The problem with a people-powered movement is that eventually the people want a say. John Rosinski, an engineer in Orlando, Fla., always believed in the you-centered philosophy of Barack Obama's campaign. So he and more than 22,000 other supporters who banded together on Obama's website were furious when the Illinois Senator, despite their petition, voted July 9 for a bill that would allow the Bush Administration to continue its program of wiretapping without warrants, a measure Obama once swore he would filibuster. To Rosinski, that's apostasy. "I really don't know right now if I'll vote for him," Rosinski says. "He is just continuing politics as usual, becoming like any other politician."
In his transition from upstart candidate to presumptive nominee, Obama has, to some of his once ardent fans, come to look dangerously like the ingratiating Washington politicians he so often rails against. Worried about his patriotism? He now wears a flag pin daily. Uneasy about his church? He left it. Too liberal? Just look at his recent policy statements endorsing gun rights, calling for trade talks and supporting restrictions on late-term abortion.
Such tactical shifts to the center are a general-election ritual for Democratic presidential candidates, a pre-emptive defense against the Republican attack machine. But Obama isn't like other candidates. In his 2006 best seller, The Audacity of Hope, Obama wrote of himself, "I serve as a blank screen on which people of vastly different political stripes project their own views." So as his pragmatic side fills that screen, those loyal foot soldiers who got used to seeing their own reflections are beginning to cry betrayal. The people in Obama's movement feel they have an open line directly to him, and these days many want their objections heeded. "It's a wake-up call on how much wiggle room he has," says presidential scholar Stephen Hess.
The rumblings of liberal discontent began last month, after Obama came out in favor of the Supreme Court's decision striking down Washington's handgun ban. That was followed by a press conference in which he appeared to backtrack on his commitment to a speedy withdrawal from Iraq and by a speech to an Ohio ministry in which he pledged to expand George W. Bush's faith-based-initiative program. In an interview with FORTUNE, he said his critique of free trade during the primaries was "overheated and amplified." By the time Obama voted for the wiretapping bill, Rosinski and his fellow rebels had become the largest group on the Senator's website.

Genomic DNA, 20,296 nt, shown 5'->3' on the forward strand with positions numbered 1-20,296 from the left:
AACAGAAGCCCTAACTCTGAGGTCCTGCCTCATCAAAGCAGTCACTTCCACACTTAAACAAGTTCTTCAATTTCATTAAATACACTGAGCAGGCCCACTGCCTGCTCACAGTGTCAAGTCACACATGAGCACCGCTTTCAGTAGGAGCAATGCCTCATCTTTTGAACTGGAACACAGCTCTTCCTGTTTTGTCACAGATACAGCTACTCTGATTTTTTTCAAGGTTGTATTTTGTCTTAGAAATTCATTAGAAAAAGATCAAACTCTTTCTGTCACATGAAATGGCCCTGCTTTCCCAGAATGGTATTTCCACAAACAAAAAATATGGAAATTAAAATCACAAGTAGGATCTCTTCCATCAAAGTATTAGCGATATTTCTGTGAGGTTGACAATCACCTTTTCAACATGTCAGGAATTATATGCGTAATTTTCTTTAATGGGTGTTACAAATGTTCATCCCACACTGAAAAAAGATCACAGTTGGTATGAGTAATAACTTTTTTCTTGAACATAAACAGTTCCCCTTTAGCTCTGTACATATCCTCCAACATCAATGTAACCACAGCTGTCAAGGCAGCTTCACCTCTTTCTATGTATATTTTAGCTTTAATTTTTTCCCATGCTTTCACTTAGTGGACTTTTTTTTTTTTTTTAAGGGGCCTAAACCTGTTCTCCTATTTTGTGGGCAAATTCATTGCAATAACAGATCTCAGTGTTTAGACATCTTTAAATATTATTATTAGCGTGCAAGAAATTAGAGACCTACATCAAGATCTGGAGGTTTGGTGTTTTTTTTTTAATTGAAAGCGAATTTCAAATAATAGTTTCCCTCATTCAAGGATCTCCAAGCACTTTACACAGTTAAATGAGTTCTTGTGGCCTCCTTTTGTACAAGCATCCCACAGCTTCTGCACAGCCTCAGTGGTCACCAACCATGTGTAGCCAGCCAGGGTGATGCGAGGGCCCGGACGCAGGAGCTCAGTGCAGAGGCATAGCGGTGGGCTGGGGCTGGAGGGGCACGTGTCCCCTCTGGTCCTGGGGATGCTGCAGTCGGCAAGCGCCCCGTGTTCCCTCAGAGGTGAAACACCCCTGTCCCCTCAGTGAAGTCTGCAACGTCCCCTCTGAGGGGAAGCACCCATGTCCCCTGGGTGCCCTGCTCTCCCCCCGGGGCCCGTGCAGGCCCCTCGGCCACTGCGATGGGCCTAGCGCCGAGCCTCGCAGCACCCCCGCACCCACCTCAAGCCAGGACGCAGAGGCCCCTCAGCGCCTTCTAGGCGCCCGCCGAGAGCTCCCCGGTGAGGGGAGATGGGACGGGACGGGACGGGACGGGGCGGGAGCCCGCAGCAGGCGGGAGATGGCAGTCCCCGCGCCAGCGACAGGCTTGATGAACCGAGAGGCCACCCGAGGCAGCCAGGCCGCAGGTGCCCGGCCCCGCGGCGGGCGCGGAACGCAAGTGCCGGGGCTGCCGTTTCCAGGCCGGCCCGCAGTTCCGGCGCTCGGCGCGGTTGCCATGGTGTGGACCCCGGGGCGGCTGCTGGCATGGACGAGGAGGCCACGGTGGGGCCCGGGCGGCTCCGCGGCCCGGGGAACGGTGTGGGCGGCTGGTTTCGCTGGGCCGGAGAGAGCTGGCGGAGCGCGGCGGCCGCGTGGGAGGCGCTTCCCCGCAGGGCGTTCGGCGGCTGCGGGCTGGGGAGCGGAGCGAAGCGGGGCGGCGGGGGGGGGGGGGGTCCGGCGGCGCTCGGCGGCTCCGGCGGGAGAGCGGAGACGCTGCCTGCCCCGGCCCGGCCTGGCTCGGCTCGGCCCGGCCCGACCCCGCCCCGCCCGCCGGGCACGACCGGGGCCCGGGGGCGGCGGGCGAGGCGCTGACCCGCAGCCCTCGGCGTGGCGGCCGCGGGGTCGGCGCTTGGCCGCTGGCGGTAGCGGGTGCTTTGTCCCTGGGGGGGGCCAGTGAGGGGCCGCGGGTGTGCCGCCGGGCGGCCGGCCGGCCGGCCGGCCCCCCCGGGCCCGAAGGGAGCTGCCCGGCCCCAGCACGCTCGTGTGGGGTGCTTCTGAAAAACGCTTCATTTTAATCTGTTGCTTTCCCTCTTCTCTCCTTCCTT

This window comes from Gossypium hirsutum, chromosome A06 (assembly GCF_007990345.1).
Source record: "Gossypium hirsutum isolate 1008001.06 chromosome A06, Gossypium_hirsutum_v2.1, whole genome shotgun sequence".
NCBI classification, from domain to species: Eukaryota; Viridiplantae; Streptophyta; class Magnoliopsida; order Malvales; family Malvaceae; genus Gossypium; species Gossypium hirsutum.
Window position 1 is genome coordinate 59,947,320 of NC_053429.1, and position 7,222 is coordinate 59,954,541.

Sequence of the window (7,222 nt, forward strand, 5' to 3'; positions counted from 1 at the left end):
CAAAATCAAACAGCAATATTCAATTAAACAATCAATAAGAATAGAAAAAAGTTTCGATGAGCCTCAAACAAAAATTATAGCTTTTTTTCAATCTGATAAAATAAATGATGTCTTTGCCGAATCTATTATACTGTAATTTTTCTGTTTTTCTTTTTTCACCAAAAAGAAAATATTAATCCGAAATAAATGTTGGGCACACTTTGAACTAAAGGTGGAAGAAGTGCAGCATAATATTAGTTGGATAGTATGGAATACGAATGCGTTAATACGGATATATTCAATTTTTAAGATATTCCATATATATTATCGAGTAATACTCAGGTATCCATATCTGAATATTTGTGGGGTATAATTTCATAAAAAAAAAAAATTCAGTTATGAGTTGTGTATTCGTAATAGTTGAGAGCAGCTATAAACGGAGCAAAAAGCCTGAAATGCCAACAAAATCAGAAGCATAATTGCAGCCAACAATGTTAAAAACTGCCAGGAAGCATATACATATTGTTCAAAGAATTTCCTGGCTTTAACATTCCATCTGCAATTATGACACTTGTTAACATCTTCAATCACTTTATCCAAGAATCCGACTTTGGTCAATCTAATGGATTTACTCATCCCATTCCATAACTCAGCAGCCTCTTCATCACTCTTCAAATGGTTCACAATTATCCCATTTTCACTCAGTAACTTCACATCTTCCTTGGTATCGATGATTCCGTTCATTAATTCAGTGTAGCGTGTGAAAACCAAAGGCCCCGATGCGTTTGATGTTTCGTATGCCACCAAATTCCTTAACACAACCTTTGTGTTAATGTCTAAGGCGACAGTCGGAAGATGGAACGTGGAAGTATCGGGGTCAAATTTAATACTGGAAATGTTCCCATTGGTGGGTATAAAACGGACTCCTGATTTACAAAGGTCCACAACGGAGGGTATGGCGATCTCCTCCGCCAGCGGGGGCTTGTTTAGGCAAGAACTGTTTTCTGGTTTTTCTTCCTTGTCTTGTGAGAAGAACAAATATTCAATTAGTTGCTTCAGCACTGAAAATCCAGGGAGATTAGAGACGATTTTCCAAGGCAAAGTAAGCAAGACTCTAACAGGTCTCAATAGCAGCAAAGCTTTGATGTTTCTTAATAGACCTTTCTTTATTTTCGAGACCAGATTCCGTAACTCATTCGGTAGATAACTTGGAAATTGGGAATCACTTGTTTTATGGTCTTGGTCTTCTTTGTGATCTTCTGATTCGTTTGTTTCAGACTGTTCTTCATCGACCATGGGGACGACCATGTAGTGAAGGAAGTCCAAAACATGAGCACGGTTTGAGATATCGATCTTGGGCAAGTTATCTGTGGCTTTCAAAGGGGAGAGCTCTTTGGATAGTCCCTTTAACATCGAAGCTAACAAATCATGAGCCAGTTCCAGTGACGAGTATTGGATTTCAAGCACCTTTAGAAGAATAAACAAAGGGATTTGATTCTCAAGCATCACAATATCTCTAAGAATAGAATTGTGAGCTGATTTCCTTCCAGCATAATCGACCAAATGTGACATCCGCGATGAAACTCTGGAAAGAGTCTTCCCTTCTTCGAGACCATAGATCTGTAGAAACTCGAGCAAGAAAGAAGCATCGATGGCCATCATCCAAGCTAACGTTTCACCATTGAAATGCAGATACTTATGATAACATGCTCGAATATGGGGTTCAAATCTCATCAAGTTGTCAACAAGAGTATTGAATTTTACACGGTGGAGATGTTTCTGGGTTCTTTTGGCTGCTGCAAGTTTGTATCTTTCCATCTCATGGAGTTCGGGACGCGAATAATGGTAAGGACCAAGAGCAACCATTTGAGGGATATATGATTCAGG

Being accused of flip-flopping by the Republicans is routine; infuriating the faithful is risky business. Obama denies that he's sacrificing principle to appeal to moderates. "Don't assume that if I don't agree with you on something that it must be because I'm doing that politically," he told an audience in Powder Springs, Ga., on July 8. "I may just disagree with you." It's true that some of Obama's "shifts" have been more about a change in emphasis than in policy. On Iraq, for example, Obama has long said, "We have to be as careful getting out as we were careless getting in." The difference now is that he's emphasizing careful as much as getting out.
And yet the Obama camp knows it can't ignore the liberal outcry. That's why Obama posted his own response to critics of his wiretapping stand and the campaign set up a forum with three policy advisers to field questions about it. That has helped soothe some on the left. "We may disagree with him on an issue, [but] he is not going to shut down discussion, and he is not going to hide like George W. Bush," says Markos Moulitsas Zuniga, founder of the liberal blog Daily Kos. Obama is counting on disappointed liberals to be as pragmatic as they are passionate. They may no longer like everything they see when they look at him. But they'll vote for him anyway.